Second choice? The Columbia River Gorge. Although a designated National Scenic Area, main access was from an interstate highway. With no easy way to close roads, I assumed the trails would still be open. Besides, it was a lot shorter drive than MSH.
|Barge approaching the Bridge of the Gods|
So plan "B" became a hike up Nick Eaton Ridge. I pointed my car towards the trailhead, located just east of the town of Cascade Locks.
Nature was calling as I drove into Cascade Locks. So I stopped at the Char-Burger Restaurant, located at the foot of the Bridge of the Gods. After using their facilities, I felt obliged to buy something. A giant oatmeal raisin sandwich cookie called my name (filled with cream cheese icing!). A little bit of heaven, I now had my day's dessert.
|Barge crossing under the bridge|
Exiting Char-Burger, I stopped to check out the famous Bridge of the Gods. Spanning the Columbia River, it forms a vital link between Oregon and Washington. It's also the official Pacific Crest Trail crossing. My timing was good, as I got to watch a huge barge cross under the bridge's steel span.
|North end of the Oregon PCT|
Onward to the day's hike! But I'd forgotten one minor thing - the trailhead for Nick Eaton Ridge was adjacent to a Forest Service Campground. Arriving at the access road, I was dismayed to find it barricaded. Since the campground had been closed, the road was also closed, preventing hikers from reaching the trailhead. Arrghhh!! Foiled again by the feds!
|Lush, green forest|
Okay, plan C?? I racked my brains for nearby trails. Then I remembered driving by the PCT trailhead next to the Bridge of the Gods. I'd read of a short hike on the Oregon PCT to a place called Dry Creek Falls. This was the only gorge waterfall I'd yet to visit. Well, today would be the day!
|Gorgeous yellow leaf|
So I backtracked through Cascade Locks until I came to the PCT trailhead, adjacent to the Bridge of the Gods tollbooth. Pulling into the parking lot, I immediately noticed yet another sign announcing this facility's closure. Although the bathrooms were locked tight, I didn't see anything preventing people from parking or accessing the trail. Pooh on the feds! I was hiking the PCT today whether they liked it or not!
|A scattering of yellows and oranges|
I'd never hiked the PCT from its northern terminus in Oregon. Heading south from the Bridge of the Gods, I ducked under I-84, and followed a road until I picked up the trail's continuation into the forest.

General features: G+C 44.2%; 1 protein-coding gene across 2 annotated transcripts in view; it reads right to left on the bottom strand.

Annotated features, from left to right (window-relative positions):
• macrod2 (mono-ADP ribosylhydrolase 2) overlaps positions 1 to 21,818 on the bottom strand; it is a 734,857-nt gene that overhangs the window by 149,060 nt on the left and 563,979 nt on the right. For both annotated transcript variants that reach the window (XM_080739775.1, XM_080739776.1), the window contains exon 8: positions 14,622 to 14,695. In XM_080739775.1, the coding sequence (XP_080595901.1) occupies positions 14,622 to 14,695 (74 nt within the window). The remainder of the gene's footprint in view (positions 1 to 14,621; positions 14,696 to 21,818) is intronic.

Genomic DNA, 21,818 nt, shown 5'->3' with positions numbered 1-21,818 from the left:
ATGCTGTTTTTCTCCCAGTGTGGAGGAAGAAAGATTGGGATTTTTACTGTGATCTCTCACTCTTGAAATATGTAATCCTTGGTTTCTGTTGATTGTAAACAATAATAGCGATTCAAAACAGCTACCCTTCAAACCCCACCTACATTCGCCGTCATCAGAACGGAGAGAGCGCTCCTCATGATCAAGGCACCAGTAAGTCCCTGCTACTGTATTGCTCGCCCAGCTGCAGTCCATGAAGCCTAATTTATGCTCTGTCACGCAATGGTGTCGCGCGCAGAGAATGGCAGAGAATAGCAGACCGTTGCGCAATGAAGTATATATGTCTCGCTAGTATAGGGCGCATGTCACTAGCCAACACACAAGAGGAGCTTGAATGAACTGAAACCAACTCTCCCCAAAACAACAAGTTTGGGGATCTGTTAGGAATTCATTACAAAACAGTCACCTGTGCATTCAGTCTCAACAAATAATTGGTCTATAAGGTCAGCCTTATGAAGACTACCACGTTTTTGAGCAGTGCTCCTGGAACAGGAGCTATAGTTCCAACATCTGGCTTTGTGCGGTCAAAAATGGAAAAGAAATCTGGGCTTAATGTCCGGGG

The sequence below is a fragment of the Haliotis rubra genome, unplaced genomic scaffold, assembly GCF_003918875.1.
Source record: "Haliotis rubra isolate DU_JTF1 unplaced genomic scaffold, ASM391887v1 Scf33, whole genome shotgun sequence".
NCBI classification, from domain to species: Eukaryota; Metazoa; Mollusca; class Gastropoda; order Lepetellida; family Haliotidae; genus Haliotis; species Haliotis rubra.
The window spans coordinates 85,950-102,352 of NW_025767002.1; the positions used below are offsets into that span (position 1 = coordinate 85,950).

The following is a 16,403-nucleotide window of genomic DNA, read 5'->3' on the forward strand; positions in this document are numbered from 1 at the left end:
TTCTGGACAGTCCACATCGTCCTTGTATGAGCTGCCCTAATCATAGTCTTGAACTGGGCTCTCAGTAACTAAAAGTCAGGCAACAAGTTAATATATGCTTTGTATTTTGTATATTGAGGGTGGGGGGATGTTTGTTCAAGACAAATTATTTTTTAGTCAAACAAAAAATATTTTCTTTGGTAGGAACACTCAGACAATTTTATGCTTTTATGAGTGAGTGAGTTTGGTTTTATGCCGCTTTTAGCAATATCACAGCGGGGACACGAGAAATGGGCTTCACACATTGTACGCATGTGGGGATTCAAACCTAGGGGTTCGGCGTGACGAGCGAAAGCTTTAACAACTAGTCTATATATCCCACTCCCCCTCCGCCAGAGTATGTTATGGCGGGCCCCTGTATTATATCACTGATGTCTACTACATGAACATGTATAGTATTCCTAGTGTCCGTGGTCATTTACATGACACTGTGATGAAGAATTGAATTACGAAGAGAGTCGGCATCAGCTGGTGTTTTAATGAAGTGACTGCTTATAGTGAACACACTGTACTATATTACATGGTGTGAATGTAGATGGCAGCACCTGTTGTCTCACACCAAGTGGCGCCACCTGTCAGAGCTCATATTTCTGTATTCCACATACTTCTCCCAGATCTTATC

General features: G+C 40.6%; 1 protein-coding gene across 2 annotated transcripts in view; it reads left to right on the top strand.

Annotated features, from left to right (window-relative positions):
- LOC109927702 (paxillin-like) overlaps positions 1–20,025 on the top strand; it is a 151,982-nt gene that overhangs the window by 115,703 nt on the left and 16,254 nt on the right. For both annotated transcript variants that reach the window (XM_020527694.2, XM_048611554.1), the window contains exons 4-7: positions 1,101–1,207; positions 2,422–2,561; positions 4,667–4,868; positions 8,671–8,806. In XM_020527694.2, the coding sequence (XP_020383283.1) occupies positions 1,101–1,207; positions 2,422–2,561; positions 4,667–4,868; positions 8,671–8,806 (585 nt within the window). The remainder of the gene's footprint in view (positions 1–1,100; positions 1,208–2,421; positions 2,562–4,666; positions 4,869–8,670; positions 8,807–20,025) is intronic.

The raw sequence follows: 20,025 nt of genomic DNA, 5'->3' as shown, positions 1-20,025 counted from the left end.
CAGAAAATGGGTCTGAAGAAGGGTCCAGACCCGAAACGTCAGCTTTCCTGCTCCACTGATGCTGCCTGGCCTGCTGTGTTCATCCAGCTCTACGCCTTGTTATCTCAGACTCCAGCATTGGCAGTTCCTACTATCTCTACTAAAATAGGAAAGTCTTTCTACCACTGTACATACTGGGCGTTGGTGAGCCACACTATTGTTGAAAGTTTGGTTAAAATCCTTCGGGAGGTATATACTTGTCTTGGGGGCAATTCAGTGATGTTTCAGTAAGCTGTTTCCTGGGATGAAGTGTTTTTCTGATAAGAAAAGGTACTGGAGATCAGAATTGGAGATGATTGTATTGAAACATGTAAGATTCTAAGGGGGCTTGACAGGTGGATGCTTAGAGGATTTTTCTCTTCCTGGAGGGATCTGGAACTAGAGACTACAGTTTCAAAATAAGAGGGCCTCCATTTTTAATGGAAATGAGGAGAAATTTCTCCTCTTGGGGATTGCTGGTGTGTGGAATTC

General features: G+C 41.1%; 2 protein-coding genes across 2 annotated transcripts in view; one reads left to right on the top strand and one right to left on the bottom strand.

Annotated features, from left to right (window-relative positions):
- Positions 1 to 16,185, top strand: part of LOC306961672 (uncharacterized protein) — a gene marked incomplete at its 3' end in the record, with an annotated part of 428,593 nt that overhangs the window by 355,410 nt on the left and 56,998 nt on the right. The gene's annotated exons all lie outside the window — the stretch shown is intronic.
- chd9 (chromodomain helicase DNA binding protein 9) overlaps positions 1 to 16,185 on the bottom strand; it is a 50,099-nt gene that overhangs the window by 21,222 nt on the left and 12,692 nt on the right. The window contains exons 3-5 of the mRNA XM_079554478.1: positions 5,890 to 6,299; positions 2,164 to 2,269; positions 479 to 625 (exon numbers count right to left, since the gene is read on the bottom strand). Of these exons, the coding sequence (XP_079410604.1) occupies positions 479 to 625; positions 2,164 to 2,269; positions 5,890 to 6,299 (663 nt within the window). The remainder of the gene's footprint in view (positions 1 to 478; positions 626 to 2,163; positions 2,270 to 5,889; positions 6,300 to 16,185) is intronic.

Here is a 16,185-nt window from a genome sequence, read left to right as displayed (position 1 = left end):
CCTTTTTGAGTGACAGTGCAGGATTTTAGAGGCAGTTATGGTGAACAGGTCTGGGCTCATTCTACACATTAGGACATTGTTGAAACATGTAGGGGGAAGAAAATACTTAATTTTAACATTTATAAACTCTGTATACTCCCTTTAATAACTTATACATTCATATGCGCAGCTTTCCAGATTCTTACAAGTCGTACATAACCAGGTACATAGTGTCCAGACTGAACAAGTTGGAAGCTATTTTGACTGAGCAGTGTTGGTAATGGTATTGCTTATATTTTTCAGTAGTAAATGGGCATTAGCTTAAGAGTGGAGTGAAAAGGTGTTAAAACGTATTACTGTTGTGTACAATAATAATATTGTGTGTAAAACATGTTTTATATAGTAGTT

Oh, it was a lovely, mossy green forest! Ferns sprouted from the ground and the undergrowth was thick and lush. I was hoping to catch a little fall color, but it was still too early.
|This old tree is heavy with moss|
There were, however, some small patches of yellows and oranges. Enough for a few photographs.
|Colorful forested dell|
And I ran across a patch of ferns that had already turned into golden browns and yellows.
Since it was only a mere two and a half miles to the falls, I took my time moseying through the forest, snapping photos of everything that caught my eye.
|Old road to the falls|
After a little over two miles, the trail intersected with an old road. The road paralleled a cute rushing creek. At road's end was my destination, Dry Creek Falls.
|Dry Creek Falls|
Approaching the waterfall, I was amazed to discover such a tall, full cascade. It plunged 50 feet from a slot in the adjacent basalt cliffs. Green moss lined the walls, giving everything a springtime look.
|Rocky stream below the falls|
When I left my home that morning, I wasn't planning on photographing waterfalls, so didn't think to bring my tripod. I was sorely wishing I had it now. But I made do with propping my camera on my backpack and setting the self-timer. I also dug out my Gorillapod, which worked well for horizontal shots.
|Interesting basalt rock amphitheater|
A gorgeous waterfall - definitely a hidden gem. I spent at least an hour sitting at its base, enjoying a scenic lunch (and a most excellent cookie) and taking tons of photos.
Finally, I packed up and headed back down the trail, retracing my steps back to the Bridge of the Gods. I passed by a cool, sturdy wooden bridge spanning Dry Creek.
|Official PCT trail sign|
Beyond that bridge, the PCT continued southbound, heading towards California. Someday I'd like to travel this trail all the way through Oregon. But today, I needed to head the opposite direction.
|Still lots of green in this forest!|
The hike back was uneventful. I arrived back at the trailhead, happy to see that my car was still there. And - it had been joined by a few other vehicles. More folks decided to defy the government and go hiking anyway. Yeah!
Although Dry Creek Falls was impressive, the rest of the trail wasn't anything spectacular. If it wasn't for the shutdown, I'm sure this trail would've stayed on my "unhiked" list. But sometimes a setback provides an opportunity, and even though I didn't get to hike my "A" nor my "B" options, it was great to get outside and explore more of Oregon's beautiful scenery.
Sharing with: Weekly Top Shot. and I Heart Macro.